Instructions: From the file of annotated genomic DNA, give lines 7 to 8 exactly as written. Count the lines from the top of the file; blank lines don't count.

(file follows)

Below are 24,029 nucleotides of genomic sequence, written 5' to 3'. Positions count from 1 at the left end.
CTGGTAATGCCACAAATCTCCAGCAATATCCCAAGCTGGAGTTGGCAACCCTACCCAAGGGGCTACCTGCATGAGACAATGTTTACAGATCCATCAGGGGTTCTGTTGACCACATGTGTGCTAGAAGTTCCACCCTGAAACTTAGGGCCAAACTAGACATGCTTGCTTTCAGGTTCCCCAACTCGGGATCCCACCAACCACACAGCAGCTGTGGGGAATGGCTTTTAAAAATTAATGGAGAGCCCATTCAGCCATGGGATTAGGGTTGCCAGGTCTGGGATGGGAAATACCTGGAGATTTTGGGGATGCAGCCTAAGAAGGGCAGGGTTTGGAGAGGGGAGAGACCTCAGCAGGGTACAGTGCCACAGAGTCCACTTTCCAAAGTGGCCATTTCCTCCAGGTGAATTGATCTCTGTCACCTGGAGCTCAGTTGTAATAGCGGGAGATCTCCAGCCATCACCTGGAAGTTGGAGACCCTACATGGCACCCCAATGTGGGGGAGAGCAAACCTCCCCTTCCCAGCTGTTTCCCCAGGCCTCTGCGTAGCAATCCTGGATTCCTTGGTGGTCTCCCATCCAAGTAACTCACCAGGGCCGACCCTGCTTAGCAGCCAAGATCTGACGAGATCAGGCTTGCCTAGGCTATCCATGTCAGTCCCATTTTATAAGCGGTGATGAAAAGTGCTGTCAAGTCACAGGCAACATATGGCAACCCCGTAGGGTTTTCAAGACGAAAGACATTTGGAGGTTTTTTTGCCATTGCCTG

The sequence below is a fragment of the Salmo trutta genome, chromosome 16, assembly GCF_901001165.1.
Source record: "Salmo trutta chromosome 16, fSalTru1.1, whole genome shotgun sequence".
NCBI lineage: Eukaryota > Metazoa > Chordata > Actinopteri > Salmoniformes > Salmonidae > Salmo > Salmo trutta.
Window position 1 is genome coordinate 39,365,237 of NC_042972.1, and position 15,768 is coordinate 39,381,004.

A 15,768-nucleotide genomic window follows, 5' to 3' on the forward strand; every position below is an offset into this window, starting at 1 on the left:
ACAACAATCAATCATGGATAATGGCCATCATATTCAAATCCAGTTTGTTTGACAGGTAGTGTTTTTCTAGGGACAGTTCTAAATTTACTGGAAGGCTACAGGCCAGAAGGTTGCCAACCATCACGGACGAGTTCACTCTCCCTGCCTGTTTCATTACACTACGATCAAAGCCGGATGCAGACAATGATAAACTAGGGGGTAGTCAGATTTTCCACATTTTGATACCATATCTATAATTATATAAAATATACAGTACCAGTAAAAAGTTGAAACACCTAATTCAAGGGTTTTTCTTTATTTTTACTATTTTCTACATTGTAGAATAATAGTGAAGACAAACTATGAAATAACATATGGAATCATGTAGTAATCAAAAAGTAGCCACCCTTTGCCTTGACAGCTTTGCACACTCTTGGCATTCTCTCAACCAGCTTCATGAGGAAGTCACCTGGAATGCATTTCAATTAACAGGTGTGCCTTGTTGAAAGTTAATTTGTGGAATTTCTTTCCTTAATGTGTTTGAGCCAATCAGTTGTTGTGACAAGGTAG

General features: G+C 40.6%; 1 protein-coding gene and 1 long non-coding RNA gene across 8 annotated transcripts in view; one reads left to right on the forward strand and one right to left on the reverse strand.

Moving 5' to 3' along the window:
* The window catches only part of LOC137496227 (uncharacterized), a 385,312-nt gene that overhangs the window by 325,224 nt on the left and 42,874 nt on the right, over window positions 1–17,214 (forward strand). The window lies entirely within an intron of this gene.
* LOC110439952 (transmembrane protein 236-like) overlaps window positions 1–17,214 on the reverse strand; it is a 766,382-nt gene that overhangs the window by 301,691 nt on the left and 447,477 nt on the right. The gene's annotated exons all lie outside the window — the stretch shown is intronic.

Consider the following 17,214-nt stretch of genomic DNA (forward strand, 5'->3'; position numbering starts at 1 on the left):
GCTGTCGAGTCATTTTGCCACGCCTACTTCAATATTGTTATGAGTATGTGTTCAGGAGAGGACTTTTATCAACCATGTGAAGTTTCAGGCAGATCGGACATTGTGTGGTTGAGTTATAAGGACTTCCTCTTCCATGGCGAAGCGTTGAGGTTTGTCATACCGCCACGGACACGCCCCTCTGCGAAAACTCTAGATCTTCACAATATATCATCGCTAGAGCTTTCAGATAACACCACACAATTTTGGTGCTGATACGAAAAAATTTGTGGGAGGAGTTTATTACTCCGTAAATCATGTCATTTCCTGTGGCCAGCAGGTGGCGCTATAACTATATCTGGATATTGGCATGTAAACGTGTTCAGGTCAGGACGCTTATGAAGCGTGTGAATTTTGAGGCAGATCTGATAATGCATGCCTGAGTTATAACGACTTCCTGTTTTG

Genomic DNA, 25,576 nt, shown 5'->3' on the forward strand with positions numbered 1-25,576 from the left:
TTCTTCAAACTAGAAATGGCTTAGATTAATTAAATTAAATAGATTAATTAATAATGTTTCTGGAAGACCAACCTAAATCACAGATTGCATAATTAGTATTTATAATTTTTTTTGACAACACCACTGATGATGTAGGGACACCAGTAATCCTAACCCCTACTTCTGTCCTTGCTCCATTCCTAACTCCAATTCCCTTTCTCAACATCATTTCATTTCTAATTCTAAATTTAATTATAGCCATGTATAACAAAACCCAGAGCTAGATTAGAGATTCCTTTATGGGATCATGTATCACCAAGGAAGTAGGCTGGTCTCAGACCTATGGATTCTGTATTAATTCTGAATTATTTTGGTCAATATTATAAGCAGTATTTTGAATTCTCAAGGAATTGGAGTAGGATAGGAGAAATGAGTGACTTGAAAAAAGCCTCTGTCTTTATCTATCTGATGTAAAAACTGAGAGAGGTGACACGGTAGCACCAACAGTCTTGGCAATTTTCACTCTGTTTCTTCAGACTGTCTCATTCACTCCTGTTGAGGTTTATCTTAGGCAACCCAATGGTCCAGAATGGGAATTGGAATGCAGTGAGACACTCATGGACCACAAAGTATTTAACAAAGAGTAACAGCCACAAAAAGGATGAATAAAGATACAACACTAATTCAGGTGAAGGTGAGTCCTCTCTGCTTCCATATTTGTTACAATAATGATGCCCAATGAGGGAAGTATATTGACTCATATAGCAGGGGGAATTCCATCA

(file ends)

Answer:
A 15,768-nucleotide genomic window follows, 5' to 3' on the forward strand; every position below is an offset into this window, starting at 1 on the left:
ACAACAATCAATCATGGATAATGGCCATCATATTCAAATCCAGTTTGTTTGACAGGTAGTGTTTTTCTAGGGACAGTTCTAAATTTACTGGAAGGCTACAGGCCAGAAGGTTGCCAACCATCACGGACGAGTTCACTCTCCCTGCCTGTTTCATTACACTACGATCAAAGCCGGATGCAGACAATGATAAACTAGGGGGTAGTCAGATTTTCCACATTTTGATACCATATCTATAATTATATAAAATATACAGTACCAGTAAAAAGTTGAAACACCTAATTCAAGGGTTTTTCTTTATTTTTACTATTTTCTACATTGTAGAATAATAGTGAAGACAAACTATGAAATAACATATGGAATCATGTAGTAATCAAAAAGTAGCCACCCTTTGCCTTGACAGCTTTGCACACTCTTGGCATTCTCTCAACCAGCTTCATGAGGAAGTCACCTGGAATGCATTTCAATTAACAGGTGTGCCTTGTTGAAAGTTAATTTGTGGAATTTCTTTCCTTAATGTGTTTGAGCCAATCAGTTGTTGTGACAAGGTAG